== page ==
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378117 Spatial Modeling of a Tubular Reactor for the High Pressure Synthesis of Ldpe

Low-density
polyethylene is produced at high temperatures (140 – 330 °C) and high
pressures (1000 – 3500 bar) under free radical conditions. The heat of
polymerization (3.5 kJ/g) must be continuously removed to maintain a
steady reaction. Therefore in technical tubular reactors water is used as
coolant, which flows around the inner tube in an annular gap. In continuous
operation often a reduction in heat exchange can be observed. The cause of this
process which is known as fouling is still not completely revealed. In
literature it is discussed as an insulating polymer film on the reactor wall or
as a viscous polymer rich hydrodynamic boundary layer.^{[1,2]} A deepened
understanding could lead to an improved process control here, as fouling can
affect the quality of the product as well as the productivity and operation
safety of a tubular reactor. Therefore in this work the effects of poor mixing
within a fouling layer on spatial temperature profiles and polymer properties
are analyzed.

A model for characterization of the conditions at the reactor wall with a possible fouling layer has to capture the reaction environment and the micro-structure of the polymer. In steady-state conditions this requires the solution of a system of partial differential equations in two dimensions: radial and axial position along the reactor axis. The complexity and thereby the computational demand can be reduced by treating heat transmission and heat balance of the cooling water separately in a one dimensional model. Additionally, further detail in microstructural information can be gained by compartmentalization of the two dimensional model. Therefore by using the software PREDICI a model is developed which comprises three modules:

1.
One
dimensional module:

In the one dimensional module the mass and heat balances based on ordinary
differential equations are solved assuming radial homogeneity. The mass
balances capture a complex reaction network consisting of primary and secondary
radicals.^{[3]} Through the condition of constant radial heat flux
density this module supplies reactor wall temperatures along the axial reactor
axis which can be used as boundary condition in the radial module. Another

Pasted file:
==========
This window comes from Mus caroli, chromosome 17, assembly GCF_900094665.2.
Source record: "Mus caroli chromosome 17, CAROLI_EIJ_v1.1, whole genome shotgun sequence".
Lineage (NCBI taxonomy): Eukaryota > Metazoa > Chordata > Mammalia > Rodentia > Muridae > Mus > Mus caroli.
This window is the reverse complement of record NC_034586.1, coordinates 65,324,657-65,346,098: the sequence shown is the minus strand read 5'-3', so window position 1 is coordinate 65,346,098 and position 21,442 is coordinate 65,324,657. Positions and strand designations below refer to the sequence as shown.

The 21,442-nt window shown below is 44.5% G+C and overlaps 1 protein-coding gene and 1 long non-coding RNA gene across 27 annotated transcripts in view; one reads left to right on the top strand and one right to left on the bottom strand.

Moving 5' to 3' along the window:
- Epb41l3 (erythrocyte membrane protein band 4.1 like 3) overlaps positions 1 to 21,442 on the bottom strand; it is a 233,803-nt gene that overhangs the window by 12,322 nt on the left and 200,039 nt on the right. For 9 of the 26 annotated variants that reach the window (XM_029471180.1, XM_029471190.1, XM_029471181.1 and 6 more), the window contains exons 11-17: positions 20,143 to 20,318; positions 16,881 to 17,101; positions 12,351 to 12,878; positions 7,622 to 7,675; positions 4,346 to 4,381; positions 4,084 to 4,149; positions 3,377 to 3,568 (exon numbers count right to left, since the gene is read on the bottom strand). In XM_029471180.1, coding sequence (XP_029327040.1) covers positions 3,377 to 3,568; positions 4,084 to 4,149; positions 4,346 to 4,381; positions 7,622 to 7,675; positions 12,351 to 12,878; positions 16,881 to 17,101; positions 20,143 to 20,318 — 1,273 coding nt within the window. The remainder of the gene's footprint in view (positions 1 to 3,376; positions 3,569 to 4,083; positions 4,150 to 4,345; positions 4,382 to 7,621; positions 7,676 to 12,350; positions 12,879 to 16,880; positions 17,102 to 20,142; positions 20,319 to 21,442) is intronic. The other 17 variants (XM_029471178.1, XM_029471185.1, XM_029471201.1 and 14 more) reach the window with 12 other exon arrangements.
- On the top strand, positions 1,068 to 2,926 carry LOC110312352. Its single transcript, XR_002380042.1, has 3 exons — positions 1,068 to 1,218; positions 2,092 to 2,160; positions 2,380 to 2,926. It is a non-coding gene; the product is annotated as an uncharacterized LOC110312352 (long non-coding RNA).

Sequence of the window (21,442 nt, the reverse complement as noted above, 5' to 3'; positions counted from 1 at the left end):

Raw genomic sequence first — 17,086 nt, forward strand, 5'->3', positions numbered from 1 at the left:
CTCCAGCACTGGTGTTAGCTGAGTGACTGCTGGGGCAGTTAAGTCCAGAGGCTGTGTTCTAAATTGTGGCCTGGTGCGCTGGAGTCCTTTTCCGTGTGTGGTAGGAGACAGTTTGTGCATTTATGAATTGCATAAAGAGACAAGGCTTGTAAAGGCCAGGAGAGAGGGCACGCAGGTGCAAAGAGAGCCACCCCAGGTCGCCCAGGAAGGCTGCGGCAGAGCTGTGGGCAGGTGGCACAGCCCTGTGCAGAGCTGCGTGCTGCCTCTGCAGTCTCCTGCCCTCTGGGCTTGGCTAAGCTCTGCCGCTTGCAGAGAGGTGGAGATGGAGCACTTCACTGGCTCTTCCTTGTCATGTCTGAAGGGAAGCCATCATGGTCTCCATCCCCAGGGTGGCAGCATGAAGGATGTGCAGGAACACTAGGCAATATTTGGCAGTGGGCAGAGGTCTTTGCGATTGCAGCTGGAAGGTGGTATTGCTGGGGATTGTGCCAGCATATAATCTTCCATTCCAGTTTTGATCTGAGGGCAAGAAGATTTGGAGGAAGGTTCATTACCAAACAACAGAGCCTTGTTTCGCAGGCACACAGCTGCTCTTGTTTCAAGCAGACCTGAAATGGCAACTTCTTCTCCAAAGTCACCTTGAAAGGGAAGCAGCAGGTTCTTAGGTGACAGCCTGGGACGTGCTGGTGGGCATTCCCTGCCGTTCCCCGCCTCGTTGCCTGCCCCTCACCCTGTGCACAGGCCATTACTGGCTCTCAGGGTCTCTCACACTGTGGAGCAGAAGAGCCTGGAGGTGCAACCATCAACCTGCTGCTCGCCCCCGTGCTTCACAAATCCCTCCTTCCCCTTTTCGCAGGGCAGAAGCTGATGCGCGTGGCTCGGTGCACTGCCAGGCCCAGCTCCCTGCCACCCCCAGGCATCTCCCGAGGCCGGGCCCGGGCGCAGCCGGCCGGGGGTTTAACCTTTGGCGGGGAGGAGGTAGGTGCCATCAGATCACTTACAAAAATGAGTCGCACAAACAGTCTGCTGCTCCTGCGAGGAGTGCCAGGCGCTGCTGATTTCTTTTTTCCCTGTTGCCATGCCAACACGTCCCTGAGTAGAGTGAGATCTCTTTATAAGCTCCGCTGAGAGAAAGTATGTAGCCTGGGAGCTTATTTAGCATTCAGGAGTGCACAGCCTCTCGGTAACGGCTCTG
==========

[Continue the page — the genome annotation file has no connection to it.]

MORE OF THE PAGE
important dimension for the radial module is the thickness of the assumed
fouling layer. Here this thickness is estimated by the wall roughness of the
implemented pressure drop calculation as in technical reactors a correlation
between reduced heat exchange and pressure drop has been found.^{[4]}

Detailed information about microstructure is obtained by using the discrete
Galerkin *h*‑*p*-method for calculating the rigorous molecular
weight distribution.^{[5]} Moreover, by implementing massless counter
species radial averaged values for the short-chain and long-chain branching
density can be calculated.

2.
Radial
module:

The radial module yields spatial mass and temperature profiles for every axial
position. The resulting partial differential equations are solved numerically
efficient on a self-adaptive grid using the *h*-*p*-Galerkin
approach. Average values of the molecular weight distribution are achieved by
the method of moments.

3.
Compartment
module:

The
compartment module consists of at least two ideally mixed compartments
representing the center and wall flow layer. Mass exchange between those
compartments is allowed and the temperatures for each compartment are derived
from the radial module. Due to the reduction of the mass balances to ordinary
differential equations the computation of the rigorous molecular weight
distribution for each compartment becomes possible and a detailed look at the
polymer properties in the vicinity of the reactor wall can be achieved.

[1] A.
Buchelli et al., *Ind. Eng. Chem. Res. ***2005**, 44, 1474 – 1479.

[2]
M. Krasnyk et al., *Proceedings of the 22nd ESCAPE* **2012**.

[3] M.
Busch, *Macromol. Theory Simul.* **2001**, 10, 408 – 429.

[4] T.
Herrmann, *PhD Thesis*, **2011**.

[5] M.
Wulkow, *Macromol. React. Eng.* **2008**, 2, 461 – 494.

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